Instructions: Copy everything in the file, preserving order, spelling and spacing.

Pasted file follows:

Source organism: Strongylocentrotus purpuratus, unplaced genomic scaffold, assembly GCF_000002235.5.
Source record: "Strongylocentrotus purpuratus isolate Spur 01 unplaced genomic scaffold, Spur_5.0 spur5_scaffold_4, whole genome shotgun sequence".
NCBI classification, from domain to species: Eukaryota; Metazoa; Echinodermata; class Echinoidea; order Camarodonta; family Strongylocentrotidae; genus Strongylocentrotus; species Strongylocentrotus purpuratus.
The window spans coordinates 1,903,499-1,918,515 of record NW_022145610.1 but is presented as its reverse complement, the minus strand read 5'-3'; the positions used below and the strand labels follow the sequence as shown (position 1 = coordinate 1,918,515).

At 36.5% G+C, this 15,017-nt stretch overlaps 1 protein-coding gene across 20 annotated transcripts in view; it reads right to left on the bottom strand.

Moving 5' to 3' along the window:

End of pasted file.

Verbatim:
Source organism: Strongylocentrotus purpuratus, unplaced genomic scaffold, assembly GCF_000002235.5.
Source record: "Strongylocentrotus purpuratus isolate Spur 01 unplaced genomic scaffold, Spur_5.0 spur5_scaffold_4, whole genome shotgun sequence".
NCBI classification, from domain to species: Eukaryota; Metazoa; Echinodermata; class Echinoidea; order Camarodonta; family Strongylocentrotidae; genus Strongylocentrotus; species Strongylocentrotus purpuratus.
The window spans coordinates 1,903,499-1,918,515 of record NW_022145610.1 but is presented as its reverse complement, the minus strand read 5'-3'; the positions used below and the strand labels follow the sequence as shown (position 1 = coordinate 1,918,515).

At 36.5% G+C, this 15,017-nt stretch overlaps 1 protein-coding gene across 20 annotated transcripts in view; it reads right to left on the bottom strand.

Moving 5' to 3' along the window: